If replacing litter between grow outs is not feasible, windrowing litter can drastically improve your beetle management program. Your goal should be to heat litter to 150° in 5 days. During this time, beetles in the litter will be driven to the top of the litter to escape heat. Treat the top of the litter rows with the insecticide currently in rotation. By forming a chemical barrier on top of the windrows and driving beetles across it with heat, you will increase kill and overall control of beetles going into the next flock.

Insecticides

Insecticides applied to the exterior premise or interior litter areas around a poultry facility are intended to provide relief from litter beetles in areas where they most frequent. Premise treatments can be applied in areas where birds are not present and are designed to have longer residual effects. Formulations that include microencapsulated insecticides provide longer residual effects, as the active ingredients are released into the litter over an extended period.

Premise treatments can also contain quick-knockdown insecticides (insecticides targeted for a quick kill) or IGRs that will help reduce the number of beetles in future generations. Insect growth regulators (IGR) are insecticides that target immature stages of insects by inhibiting their development into adulthood. These are available in many formulations, such as granules and liquid premise applications. Insect growth regulators help control future populations of litter beetles by reducing the number of beetle eggs, larvae, and pupae that make it to adulthood. In extreme beetle infestations, you may choose to apply insecticides over-animal to get relief before applying premise insecticides between flocks. Natural pyrethrin insecticides are excellent options for beetle control over-bird due to their low toxicity and flexible reapplication rates. Pyrethrins deliver a fast knockdown in a water- or oil-based concentration and often contain a synergist, such as piperonyl butoxide (PBO). Over-bird insecticides are usually applied through a mist or fog applications.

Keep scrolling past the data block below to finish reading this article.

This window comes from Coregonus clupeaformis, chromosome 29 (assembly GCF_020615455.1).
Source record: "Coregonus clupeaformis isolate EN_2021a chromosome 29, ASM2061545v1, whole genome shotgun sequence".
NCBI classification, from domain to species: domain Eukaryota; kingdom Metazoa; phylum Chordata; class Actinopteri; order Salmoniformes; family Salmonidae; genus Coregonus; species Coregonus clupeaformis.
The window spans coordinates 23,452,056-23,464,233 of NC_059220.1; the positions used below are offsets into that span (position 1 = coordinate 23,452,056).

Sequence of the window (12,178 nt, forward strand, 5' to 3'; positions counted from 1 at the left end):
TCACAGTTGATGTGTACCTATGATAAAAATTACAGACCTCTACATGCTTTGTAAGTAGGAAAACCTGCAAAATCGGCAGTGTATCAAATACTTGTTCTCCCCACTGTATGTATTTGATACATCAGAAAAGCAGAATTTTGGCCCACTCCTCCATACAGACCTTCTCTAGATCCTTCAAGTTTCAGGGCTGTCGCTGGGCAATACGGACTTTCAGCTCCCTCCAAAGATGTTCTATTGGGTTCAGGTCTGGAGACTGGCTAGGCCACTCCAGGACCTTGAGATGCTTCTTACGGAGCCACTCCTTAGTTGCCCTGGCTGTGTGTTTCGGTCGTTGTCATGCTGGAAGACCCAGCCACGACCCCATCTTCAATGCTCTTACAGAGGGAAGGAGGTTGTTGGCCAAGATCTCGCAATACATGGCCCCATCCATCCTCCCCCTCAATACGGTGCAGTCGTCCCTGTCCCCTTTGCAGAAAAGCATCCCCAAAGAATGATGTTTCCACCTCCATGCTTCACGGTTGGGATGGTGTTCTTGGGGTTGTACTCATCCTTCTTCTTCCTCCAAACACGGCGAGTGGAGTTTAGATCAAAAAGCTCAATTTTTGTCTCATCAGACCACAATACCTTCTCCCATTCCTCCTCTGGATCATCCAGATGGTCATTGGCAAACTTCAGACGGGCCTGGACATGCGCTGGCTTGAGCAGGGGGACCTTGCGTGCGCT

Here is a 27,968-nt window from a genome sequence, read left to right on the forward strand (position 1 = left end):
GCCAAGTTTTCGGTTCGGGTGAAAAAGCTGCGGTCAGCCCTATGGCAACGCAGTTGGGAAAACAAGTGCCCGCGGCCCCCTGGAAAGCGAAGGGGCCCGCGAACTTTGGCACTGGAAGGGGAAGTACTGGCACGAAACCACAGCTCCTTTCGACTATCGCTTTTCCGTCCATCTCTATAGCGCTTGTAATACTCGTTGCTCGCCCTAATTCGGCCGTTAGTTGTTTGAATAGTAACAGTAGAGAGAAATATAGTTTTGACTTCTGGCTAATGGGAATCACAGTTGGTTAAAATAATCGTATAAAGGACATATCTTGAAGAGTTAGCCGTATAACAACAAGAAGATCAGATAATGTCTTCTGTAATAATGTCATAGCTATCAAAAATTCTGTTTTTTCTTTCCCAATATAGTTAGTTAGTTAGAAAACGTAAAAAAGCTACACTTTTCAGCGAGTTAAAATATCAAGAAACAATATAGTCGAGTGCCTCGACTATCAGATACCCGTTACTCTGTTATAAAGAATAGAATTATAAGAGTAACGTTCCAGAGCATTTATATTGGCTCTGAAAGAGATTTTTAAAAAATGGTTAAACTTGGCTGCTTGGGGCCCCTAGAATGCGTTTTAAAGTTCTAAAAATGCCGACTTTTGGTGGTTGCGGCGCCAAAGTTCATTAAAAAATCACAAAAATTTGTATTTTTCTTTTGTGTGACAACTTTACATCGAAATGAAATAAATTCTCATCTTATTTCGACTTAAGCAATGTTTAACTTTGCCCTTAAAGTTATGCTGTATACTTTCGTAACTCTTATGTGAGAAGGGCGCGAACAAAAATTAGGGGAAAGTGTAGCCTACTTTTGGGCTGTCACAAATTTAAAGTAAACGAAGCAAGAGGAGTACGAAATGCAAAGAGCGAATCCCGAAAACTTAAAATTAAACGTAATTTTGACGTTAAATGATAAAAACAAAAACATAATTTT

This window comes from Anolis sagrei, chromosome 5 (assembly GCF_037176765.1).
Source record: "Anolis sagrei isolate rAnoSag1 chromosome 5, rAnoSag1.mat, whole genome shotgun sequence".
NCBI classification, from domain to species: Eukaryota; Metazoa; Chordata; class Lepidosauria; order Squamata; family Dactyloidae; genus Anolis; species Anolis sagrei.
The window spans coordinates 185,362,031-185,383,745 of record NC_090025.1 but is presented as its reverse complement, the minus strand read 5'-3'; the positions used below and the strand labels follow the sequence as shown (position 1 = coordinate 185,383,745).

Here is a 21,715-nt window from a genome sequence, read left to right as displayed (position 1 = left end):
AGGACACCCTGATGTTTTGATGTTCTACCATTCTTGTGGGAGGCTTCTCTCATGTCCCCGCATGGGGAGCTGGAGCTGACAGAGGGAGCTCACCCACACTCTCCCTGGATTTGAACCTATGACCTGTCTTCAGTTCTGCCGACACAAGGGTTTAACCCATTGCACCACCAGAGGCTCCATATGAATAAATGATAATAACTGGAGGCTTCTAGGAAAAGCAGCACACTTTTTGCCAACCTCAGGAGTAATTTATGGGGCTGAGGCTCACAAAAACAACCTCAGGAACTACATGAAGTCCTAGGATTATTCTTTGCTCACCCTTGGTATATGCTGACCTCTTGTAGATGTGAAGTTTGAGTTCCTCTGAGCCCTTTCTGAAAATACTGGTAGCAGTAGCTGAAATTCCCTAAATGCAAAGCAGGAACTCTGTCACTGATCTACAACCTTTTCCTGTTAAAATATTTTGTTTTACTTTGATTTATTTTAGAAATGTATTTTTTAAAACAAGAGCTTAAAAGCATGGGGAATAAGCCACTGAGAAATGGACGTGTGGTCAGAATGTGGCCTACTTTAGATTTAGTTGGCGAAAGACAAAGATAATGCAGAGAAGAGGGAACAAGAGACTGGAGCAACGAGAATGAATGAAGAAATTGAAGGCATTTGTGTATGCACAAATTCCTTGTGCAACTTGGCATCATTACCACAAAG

One of the most important factors in insecticide success is the rotation – or intentional change – in insecticide class. Insecticides are structured into classes that share common chemical structures and modes of action, or the way they kill an insect. Organophosphates, neonicotinoids, and pyrethroids are examples of insecticide classes. Continual use of the same insecticide class to control beetles can quickly lead to resistance, or the reduced ability of that insecticide to kill insects. Rotating the insecticide class is important to continued control of beetles. It is important to note that even if active ingredients are different, the mode of action could be the same. For example, use a pyrethrin or pyrethroid product then a neonicotinoid, rather than Clothianidin then Imidacloprid, which are both neonicotinoids. For beetle control, it is recommended that insecticide classes be rotated 2 -3 times per year depending on application frequency.

Litter beetle management plans are often better communicated when they are written down and posted at a facility. Outlining the practices you hope to implement, such as windrow practices, litter management and insecticide rotations can help make sure everyone who maintains the boiler facility is focused on the same goal. By developing a well-rounded litter beetle management program, you can reduce your insecticide use, increase bird efficiency, and see bump in your bottom line.

From the 2021 Midwest Poultry Federation Convention Proceedings